Last November, one of my favorite cozy mystery authors, Ali Brandon, who writes the Black Cat Bookshop Mysteries series, blogged about her characters’ reluctance to use bathrooms. (Check out her blog here.) If you think about it, you don’t read about characters using the facilities. You don’t see this often on TV either. I mean how many times did Jack Bauer go during the 24 hours he spent saving the world?
Ever wonder why that is? After all, it’s perfectly normal to have to use the restroom. Considering how much coffee, baked goods, dinner, and alcohol are consumed by cozy characters, Ali Brandon points out that there’s no reason why an author can’t include a bathroom trip or two in her story as long as it doesn’t slow down the action.
During our last Deadwood Writers holiday dinner, a very nice lady asked me about my day job. I was happy to answer that I’m a janitor for a professional cleaning company and I currently clean at an institute of higher education. Then she asked me if I had learned anything from my job that I could apply to my writing. Hmm . . . how to answer that question, considering we were at dinner, and the biggest lesson I had learned was how gross people can be. My coworkers and I were constantly picking up half-empty beverage bottles, paper towels, discarded pens, and those little pieces that students tear off the edges of paper that’s been ripped out of spiral bound notebooks.
But the most disgusting thing I learned while doing my job is that a lot of people have absolutely no concept of restroom manners–I mean the basic things we were all taught during potty training. Things like flushing the toilet or urinal, washing your hands, and throwing your trash in the trashcan have literally gone by the wayside.
These activities are social mores we learned at a young age. They are not optional. Have you ever heard a mother tell her child, “You can skip washing your hands. Nothing bad will happen”? No. How about, “Don’t bother flushing the toilet. The next person will get it”? No.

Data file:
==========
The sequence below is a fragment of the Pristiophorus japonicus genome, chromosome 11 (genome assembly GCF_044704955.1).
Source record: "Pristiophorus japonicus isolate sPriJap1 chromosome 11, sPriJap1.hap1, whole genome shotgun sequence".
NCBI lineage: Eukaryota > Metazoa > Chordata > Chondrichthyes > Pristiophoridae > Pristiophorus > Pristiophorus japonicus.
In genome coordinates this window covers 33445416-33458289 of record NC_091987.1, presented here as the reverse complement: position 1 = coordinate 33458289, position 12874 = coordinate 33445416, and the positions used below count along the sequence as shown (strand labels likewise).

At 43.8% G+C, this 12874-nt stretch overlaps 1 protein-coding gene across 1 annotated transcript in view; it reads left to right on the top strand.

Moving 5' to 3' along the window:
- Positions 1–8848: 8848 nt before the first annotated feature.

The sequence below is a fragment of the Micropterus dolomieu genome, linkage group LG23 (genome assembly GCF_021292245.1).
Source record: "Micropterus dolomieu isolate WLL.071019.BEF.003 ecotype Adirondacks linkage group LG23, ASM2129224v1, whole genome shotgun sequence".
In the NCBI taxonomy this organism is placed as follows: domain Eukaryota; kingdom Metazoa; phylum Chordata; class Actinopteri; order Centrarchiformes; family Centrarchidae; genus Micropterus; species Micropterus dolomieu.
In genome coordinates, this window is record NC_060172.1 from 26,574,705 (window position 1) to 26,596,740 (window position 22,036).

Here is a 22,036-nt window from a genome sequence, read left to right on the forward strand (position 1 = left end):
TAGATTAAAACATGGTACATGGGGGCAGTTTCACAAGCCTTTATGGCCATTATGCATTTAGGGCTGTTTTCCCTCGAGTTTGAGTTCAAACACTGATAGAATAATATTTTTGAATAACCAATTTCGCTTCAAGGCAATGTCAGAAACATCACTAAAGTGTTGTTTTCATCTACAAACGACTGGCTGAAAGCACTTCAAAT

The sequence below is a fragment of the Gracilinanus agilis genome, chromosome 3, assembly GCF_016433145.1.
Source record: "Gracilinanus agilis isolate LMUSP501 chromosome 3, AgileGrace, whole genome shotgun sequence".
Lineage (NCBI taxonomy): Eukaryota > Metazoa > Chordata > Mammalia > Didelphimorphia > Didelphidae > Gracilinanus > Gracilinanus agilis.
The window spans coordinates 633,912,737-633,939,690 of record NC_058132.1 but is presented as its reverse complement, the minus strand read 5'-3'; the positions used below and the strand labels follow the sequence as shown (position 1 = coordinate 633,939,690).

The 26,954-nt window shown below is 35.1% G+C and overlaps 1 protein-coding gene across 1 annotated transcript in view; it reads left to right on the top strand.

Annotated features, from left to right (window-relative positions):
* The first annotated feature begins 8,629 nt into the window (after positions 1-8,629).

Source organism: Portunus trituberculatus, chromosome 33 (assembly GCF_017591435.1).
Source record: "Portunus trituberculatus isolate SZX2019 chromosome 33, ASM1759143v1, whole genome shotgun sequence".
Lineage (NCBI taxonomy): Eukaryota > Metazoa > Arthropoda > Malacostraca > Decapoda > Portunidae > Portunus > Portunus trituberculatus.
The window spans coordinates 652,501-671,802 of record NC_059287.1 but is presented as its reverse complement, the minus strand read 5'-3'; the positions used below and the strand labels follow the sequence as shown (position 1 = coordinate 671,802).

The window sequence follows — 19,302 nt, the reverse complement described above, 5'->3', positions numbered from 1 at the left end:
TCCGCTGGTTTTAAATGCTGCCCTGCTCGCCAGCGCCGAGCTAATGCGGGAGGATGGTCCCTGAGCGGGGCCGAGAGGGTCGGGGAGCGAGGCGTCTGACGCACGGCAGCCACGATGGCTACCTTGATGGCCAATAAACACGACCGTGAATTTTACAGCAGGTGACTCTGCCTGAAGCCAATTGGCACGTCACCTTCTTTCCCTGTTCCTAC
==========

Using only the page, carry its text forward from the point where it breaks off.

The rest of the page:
That’s why I don’t understand how people can leave a bathroom stall in such dire straits. If they tried leaving such messes at home, their mothers would knock them into next Tuesday. Wives would turn husbands out of their bedrooms for some of the infractions I’ve seen. Bathrooms across the metro area would ring out with admonitions like: “Were you born in a barn?”; “Didn’t I teach you better than that?”; “If I’ve told you once, I’ve told you a hundred thousand times. . . .”
So writers, what does this mean for you and me? Pundits advise us to make our characters believable. I’m here to tell you that a believable character not only uses the restroom, but he or she leaves evidence of the visit behind. Either the facilities are just as clean, or cleaner, as they were when the user entered; or sometimes, the floor, seat and/or bowl is covered with biohazardous material. And believe me, you can’t get more graphic or gross than what I’ve seen in real life.
Take the potty break as an opportunity to reveal your character’s true self. After using the restroom and washing up, your character grabs a soap-covered paper towel and cleans the seat, handle, stall door lock, and the faucets. Why? Is he obsessive-compulsive? Is he getting rid of fingerprints–or DNA? Does your character have a disease that’s spread through contact with biological material which he hopes to contain? Is he a twisted bioterrorist spreading infected blood or urine throughout the bathroom instead of cleaning it?
Don’t forget the humorous aspect of bathroom use. A fish-out-of-water character, who is unfamiliar with motion-controlled facilities at an upscale restaurant or hotel, might do battle with the auto-flush toilet, or the self-dispensing hand soap. And if you write for middle grade readers, you can get away with a lot in the name of potty humor. Just ask Matt Stone and Trey Parker, creators of South Park.
So don’t fear leading your character into the bathroom, just be sure to put the seat down when you’re done.